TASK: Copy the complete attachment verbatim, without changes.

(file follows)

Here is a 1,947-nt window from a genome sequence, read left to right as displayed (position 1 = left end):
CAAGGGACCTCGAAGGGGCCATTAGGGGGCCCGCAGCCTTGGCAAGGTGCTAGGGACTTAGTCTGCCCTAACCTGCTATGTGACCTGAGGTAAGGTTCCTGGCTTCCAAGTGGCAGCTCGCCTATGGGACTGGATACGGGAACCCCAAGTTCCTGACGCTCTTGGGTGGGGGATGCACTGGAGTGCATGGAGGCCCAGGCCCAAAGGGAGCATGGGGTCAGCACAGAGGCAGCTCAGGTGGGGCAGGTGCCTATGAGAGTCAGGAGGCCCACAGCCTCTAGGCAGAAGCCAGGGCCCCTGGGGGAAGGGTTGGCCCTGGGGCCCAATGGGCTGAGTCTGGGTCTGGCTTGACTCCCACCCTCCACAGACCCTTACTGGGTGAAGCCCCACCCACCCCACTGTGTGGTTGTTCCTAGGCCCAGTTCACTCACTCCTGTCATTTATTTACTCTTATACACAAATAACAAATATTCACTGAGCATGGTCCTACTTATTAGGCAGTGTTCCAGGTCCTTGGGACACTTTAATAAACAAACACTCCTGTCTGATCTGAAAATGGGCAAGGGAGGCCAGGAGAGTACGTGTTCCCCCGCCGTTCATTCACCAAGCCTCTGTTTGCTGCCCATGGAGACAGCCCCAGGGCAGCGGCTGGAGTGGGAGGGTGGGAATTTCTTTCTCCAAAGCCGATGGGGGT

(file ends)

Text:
Here is a 1,947-nt window from a genome sequence, read left to right as displayed (position 1 = left end):
CAAGGGACCTCGAAGGGGCCATTAGGGGGCCCGCAGCCTTGGCAAGGTGCTAGGGACTTAGTCTGCCCTAACCTGCTATGTGACCTGAGGTAAGGTTCCTGGCTTCCAAGTGGCAGCTCGCCTATGGGACTGGATACGGGAACCCCAAGTTCCTGACGCTCTTGGGTGGGGGATGCACTGGAGTGCATGGAGGCCCAGGCCCAAAGGGAGCATGGGGTCAGCACAGAGGCAGCTCAGGTGGGGCAGGTGCCTATGAGAGTCAGGAGGCCCACAGCCTCTAGGCAGAAGCCAGGGCCCCTGGGGGAAGGGTTGGCCCTGGGGCCCAATGGGCTGAGTCTGGGTCTGGCTTGACTCCCACCCTCCACAGACCCTTACTGGGTGAAGCCCCACCCACCCCACTGTGTGGTTGTTCCTAGGCCCAGTTCACTCACTCCTGTCATTTATTTACTCTTATACACAAATAACAAATATTCACTGAGCATGGTCCTACTTATTAGGCAGTGTTCCAGGTCCTTGGGACACTTTAATAAACAAACACTCCTGTCTGATCTGAAAATGGGCAAGGGAGGCCAGGAGAGTACGTGTTCCCCCGCCGTTCATTCACCAAGCCTCTGTTTGCTGCCCATGGAGACAGCCCCAGGGCAGCGGCTGGAGTGGGAGGGTGGGAATTTCTTTCTCCAAAGCCGATGGGGGT